"Scrapbooks are a good way to show what you did that summer," she said. "And then you don't have to be so sad that it went, because you still have it with you."

Scrapbooking can be as expensive or inexpensive as you want -- Bartz said plan on spending around $30 to start for basics. You can use construction paper or standard white printer paper for your background, or buy sheets of patterned scrapbook-specific paper. There are tons of ways to make each page unique, like stickers, stamps, quotes and accents you can buy at places like Walmart, Jo-Ann Fabrics or Michaels.

Another option, if you're feeling intimidated by the scrapbooking idea, is a photo journal, where you organize all your summer pictures into albums and write a little blurb for each so you remember what made it so special. Even just updating the framed pictures in your room can help keep summer fresh in your mind all year.


>Get involved

The best way to majorly spice up your school year is by being proactive about what you want and how you're going to get there. Not only will these sorts of goals look stellar on a college resume, they also provide a serious dose of self-confidence. Explore activities you've never considered before -- a brand-new year means a brand-new beginning, and anything is possible.

*Engage your brain.

Give yourself something to reach for in the classroom. Start with aiming to increase your grade by three or four points this quarter in a subject you typically struggle in. Enroll in a class you know will challenge you, or try to make the honor roll. But it doesn't stop there -- instead of heading home after school and logging onto Facebook or playing video games, occupy yourself in some more positive ways.

Get in shape and dare yourself to race in a marathon or 5K -- you can find ones in your area by visiting and clicking on "race finder" under the tools tab.

Another great way to stay focused and creative this upcoming year, not to mention improve your writing, is to start a blog about something you love. It can be poetry, music, writing, sports, anything -- the only requirement is that you have fun with it and use it to express yourself. Good places to start are or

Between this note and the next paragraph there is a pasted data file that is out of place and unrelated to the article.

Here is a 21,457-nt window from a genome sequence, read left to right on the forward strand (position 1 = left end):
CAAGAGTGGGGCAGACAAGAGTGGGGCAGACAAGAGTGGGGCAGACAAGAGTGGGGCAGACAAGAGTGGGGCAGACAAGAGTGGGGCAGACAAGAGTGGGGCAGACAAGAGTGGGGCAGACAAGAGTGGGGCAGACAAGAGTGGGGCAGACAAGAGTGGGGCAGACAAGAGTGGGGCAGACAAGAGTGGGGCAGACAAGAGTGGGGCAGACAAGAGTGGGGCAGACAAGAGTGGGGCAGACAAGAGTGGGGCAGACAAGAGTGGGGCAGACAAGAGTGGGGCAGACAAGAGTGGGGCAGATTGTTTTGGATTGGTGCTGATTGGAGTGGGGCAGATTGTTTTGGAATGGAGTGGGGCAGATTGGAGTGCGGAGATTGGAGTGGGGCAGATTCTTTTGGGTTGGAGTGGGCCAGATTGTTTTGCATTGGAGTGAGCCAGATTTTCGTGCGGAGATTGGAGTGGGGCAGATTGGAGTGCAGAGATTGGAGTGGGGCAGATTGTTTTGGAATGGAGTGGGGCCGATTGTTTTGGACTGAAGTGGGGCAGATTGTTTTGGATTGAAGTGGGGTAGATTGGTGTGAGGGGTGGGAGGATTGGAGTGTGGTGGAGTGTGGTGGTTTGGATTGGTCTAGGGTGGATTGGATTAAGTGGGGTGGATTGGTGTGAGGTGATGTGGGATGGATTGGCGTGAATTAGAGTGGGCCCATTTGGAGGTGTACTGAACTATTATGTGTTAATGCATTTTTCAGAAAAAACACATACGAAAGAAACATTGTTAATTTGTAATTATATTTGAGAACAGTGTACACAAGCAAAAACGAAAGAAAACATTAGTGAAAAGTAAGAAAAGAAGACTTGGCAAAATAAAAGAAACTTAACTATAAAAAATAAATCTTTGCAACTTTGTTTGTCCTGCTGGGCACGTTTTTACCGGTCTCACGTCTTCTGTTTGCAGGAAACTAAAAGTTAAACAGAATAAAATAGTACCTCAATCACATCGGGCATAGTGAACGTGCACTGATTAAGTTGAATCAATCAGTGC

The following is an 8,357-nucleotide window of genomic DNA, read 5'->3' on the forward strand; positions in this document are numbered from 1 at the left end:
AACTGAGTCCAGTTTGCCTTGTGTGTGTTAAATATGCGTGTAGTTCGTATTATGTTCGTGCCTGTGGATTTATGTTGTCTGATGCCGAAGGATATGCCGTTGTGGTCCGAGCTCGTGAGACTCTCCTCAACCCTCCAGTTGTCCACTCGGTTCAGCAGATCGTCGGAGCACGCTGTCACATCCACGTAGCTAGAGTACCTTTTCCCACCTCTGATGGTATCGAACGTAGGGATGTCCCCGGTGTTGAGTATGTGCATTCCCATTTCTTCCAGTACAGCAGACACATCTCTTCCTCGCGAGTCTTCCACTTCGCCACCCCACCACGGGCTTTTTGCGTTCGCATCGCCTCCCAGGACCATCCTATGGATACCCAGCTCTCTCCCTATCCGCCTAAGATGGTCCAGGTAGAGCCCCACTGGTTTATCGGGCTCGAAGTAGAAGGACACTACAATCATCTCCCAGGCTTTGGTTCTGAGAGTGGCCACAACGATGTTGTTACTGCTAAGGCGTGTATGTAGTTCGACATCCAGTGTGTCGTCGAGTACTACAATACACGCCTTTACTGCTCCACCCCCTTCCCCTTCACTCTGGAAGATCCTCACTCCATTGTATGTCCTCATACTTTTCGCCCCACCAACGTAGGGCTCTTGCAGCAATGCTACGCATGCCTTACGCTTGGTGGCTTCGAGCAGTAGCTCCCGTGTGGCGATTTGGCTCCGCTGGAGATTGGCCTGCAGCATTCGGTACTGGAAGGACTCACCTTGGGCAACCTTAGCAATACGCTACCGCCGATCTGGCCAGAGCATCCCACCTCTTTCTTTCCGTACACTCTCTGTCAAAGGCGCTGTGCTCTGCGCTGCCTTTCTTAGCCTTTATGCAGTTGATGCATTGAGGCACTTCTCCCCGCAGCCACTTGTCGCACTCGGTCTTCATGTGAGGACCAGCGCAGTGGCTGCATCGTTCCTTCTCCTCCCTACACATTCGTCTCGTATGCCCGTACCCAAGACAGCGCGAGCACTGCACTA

Miranda Lefebvre, 12, started a blog this summer about fashion, design and other creative projects. Her blog is closed to the public but open to family and friends, which makes it more exciting than just keeping a diary or private journal.

"I've shared it with my friends and they've commented on it, so I know it's not just me seeing it," Lefebvre said. "A lot of people can see it, and it's a lot of fun knowing people are seeing what you're writing. You kind of feel published."

*Reach out. A great way to expand your horizons and help those who really need it is to volunteer. Whether it's at a soup kitchen, an animal shelter or a museum, giving your time to make the world around you a better place will make you a better person as well. It's also a great way to meet new people who share similar interests. Some volunteer jobs have age limits, but many don't -- to find ones that interest you, ask teachers at school or leaders at your local church or community center. Sites like and provide lists of options, as well.

*Speak up. If you don't like something about your school or its policies, don't sit there and complain -- change it. Getting involved in student government or the leadership of a club allows you to create the type of environment you spend your days in. Join a club or organization and try something new -- you never know where you can find new friends or interests. No clubs strike your fancy? Start your own! Being hands-on about your school and its extracurriculars could make the upcoming months some of the most interesting you've ever had.